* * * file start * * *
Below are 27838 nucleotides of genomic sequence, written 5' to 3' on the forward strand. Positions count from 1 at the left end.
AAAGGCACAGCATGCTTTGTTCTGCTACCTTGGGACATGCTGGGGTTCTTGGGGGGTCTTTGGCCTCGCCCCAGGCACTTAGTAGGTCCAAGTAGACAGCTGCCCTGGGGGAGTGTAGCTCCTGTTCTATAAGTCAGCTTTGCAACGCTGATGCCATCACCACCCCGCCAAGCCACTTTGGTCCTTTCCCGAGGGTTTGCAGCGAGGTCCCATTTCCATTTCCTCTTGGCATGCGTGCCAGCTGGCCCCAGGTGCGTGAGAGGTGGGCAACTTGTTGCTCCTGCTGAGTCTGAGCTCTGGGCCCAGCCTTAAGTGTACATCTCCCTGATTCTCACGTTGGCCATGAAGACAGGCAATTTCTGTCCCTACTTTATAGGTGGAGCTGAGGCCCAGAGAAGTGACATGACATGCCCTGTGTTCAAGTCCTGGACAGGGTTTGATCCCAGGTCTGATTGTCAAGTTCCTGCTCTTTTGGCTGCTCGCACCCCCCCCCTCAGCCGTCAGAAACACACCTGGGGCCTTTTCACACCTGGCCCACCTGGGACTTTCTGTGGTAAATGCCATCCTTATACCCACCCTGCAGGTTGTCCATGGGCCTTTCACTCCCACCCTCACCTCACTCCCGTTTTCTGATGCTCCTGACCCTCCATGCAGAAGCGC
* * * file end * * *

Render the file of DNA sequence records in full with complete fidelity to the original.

Below are 27838 nucleotides of genomic sequence, written 5' to 3' on the forward strand. Positions count from 1 at the left end.
AAAGGCACAGCATGCTTTGTTCTGCTACCTTGGGACATGCTGGGGTTCTTGGGGGGTCTTTGGCCTCGCCCCAGGCACTTAGTAGGTCCAAGTAGACAGCTGCCCTGGGGGAGTGTAGCTCCTGTTCTATAAGTCAGCTTTGCAACGCTGATGCCATCACCACCCCGCCAAGCCACTTTGGTCCTTTCCCGAGGGTTTGCAGCGAGGTCCCATTTCCATTTCCTCTTGGCATGCGTGCCAGCTGGCCCCAGGTGCGTGAGAGGTGGGCAACTTGTTGCTCCTGCTGAGTCTGAGCTCTGGGCCCAGCCTTAAGTGTACATCTCCCTGATTCTCACGTTGGCCATGAAGACAGGCAATTTCTGTCCCTACTTTATAGGTGGAGCTGAGGCCCAGAGAAGTGACATGACATGCCCTGTGTTCAAGTCCTGGACAGGGTTTGATCCCAGGTCTGATTGTCAAGTTCCTGCTCTTTTGGCTGCTCGCACCCCCCCCCTCAGCCGTCAGAAACACACCTGGGGCCTTTTCACACCTGGCCCACCTGGGACTTTCTGTGGTAAATGCCATCCTTATACCCACCCTGCAGGTTGTCCATGGGCCTTTCACTCCCACCCTCACCTCACTCCCGTTTTCTGATGCTCCTGACCCTCCATGCAGAAGCGC